A technical innovation was also made popular by Hendrix: the wah-wah pedal, an effect device for which there is a US patent ( US 3530224) from 1967 with a German family member ( DE1264225A). It can be heard at the intro to "Voodoo chile", for example.
Hendrix' sound today
In order to get close to his complex sound (which is difficult, if only because the left-handed virtuoso played an upside-down right-handed guitar), Hendrix' countless imitators used to have to buy various devices for a lot of money and assemble his "line-up" of guitar, effects units, amplifier. Thanks to various technical innovations, it is now possible to digitally imitate Hendrix' analog sound with just one device. Using the so-called modeling technique, digital signal processors can be used to program amplifiers, effect devices and even electric guitars in such a way that the typical sound characteristics of certain popular models can be called up at the touch of a button. While the traditional tube amps used by Hendrix and his successors (always turned on full throttle) practically only offer a characteristic tone, a modeling amp can digitally mimic numerous "classic" rock sounds - even at room volume.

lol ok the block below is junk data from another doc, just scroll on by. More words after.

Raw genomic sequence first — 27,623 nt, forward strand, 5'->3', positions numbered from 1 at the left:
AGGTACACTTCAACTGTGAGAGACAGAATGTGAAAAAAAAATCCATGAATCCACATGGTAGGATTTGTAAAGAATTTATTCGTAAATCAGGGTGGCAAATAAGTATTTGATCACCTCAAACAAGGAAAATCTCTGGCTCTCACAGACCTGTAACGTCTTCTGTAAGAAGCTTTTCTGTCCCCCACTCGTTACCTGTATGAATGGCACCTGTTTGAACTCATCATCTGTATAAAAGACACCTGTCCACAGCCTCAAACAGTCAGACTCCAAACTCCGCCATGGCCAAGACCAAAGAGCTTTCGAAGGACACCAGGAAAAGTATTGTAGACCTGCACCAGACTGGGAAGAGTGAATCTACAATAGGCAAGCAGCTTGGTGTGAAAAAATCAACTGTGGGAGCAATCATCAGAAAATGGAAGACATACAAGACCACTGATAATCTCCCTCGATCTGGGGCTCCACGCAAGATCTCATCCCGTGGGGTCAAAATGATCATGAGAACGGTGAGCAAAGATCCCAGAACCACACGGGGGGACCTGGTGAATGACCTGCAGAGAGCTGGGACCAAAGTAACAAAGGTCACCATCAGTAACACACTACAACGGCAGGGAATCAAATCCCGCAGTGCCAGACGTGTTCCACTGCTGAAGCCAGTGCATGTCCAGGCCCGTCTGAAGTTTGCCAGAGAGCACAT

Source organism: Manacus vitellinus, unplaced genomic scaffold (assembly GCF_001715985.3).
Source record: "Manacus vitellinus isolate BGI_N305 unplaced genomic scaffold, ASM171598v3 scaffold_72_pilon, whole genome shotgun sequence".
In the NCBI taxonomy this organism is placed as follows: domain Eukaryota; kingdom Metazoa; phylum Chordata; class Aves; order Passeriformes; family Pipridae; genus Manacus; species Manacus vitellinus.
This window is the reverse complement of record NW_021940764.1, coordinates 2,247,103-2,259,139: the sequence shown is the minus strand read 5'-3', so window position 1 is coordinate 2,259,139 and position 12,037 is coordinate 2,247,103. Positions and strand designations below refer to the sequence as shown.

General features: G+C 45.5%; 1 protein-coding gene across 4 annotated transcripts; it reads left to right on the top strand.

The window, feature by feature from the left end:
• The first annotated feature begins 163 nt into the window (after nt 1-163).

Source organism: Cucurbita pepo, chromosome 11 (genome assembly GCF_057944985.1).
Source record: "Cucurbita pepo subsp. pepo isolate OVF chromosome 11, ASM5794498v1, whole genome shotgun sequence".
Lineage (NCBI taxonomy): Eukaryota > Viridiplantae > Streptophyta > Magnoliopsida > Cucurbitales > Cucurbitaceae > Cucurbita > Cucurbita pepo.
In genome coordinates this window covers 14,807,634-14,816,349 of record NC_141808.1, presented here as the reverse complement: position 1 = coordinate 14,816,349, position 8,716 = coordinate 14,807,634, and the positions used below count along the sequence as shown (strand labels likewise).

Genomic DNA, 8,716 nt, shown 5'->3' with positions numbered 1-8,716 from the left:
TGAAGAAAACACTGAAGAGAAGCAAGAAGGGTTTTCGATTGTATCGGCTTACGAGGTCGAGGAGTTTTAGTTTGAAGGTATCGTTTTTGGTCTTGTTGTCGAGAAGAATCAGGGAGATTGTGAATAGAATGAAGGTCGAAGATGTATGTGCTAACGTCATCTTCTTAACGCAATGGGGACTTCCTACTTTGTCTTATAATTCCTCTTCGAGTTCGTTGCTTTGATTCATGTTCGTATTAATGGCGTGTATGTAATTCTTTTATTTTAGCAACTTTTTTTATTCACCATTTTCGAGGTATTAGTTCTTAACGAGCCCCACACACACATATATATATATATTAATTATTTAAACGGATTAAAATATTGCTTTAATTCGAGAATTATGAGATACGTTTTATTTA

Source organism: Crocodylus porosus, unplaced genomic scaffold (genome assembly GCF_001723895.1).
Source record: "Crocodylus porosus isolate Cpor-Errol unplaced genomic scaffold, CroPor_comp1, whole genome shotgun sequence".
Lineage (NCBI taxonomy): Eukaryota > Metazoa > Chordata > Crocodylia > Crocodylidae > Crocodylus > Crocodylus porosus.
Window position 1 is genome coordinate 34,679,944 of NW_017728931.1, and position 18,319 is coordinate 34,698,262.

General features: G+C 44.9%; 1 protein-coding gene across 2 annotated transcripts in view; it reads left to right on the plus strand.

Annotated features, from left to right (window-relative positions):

Although some traditionalists reject this "synthetic" sound, the underlying technology is highly successful on the market and is being refined more and more, as newer patents show. Hendrix' guitar maker Fender also introduced a digital module for universal use in electric guitars and accessories ( US 7678985 B2 (1,2 MB),registered 2007).